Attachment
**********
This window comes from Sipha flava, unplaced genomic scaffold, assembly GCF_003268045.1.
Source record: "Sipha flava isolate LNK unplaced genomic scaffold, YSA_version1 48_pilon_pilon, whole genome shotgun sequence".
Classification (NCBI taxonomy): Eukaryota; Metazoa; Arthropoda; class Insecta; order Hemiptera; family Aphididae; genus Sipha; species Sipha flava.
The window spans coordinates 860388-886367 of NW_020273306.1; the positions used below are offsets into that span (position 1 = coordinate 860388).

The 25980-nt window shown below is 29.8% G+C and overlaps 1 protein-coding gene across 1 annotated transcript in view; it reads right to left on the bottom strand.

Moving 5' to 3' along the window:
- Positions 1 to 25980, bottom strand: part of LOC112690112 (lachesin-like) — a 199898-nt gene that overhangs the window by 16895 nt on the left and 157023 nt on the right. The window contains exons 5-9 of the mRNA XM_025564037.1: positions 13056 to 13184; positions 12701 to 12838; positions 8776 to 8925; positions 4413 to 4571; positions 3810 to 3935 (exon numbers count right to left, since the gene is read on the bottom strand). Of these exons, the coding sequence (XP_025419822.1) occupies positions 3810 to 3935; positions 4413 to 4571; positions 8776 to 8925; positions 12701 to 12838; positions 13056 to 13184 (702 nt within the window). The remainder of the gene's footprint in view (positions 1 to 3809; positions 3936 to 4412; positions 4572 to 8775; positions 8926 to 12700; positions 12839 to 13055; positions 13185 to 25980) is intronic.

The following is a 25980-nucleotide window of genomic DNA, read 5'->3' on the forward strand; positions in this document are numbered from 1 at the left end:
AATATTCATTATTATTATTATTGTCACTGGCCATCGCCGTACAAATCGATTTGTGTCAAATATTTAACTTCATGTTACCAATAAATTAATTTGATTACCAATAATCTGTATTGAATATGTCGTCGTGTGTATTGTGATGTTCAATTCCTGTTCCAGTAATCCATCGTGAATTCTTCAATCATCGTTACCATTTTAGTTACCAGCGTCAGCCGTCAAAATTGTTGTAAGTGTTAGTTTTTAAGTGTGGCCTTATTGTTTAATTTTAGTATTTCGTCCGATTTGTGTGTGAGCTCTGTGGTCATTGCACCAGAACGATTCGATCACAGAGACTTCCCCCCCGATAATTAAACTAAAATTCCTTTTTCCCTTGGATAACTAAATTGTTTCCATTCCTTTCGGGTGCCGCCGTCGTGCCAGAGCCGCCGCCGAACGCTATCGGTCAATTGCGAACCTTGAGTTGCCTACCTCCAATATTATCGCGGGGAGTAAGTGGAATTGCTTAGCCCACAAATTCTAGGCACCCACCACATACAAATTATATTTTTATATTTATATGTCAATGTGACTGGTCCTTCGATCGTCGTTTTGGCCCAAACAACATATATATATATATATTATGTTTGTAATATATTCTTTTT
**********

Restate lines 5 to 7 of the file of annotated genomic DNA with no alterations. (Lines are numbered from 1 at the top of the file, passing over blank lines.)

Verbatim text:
The 25980-nt window shown below is 29.8% G+C and overlaps 1 protein-coding gene across 1 annotated transcript in view; it reads right to left on the bottom strand.

Moving 5' to 3' along the window:
- Positions 1 to 25980, bottom strand: part of LOC112690112 (lachesin-like) — a 199898-nt gene that overhangs the window by 16895 nt on the left and 157023 nt on the right. The window contains exons 5-9 of the mRNA XM_025564037.1: positions 13056 to 13184; positions 12701 to 12838; positions 8776 to 8925; positions 4413 to 4571; positions 3810 to 3935 (exon numbers count right to left, since the gene is read on the bottom strand). Of these exons, the coding sequence (XP_025419822.1) occupies positions 3810 to 3935; positions 4413 to 4571; positions 8776 to 8925; positions 12701 to 12838; positions 13056 to 13184 (702 nt within the window). The remainder of the gene's footprint in view (positions 1 to 3809; positions 3936 to 4412; positions 4572 to 8775; positions 8926 to 12700; positions 12839 to 13055; positions 13185 to 25980) is intronic.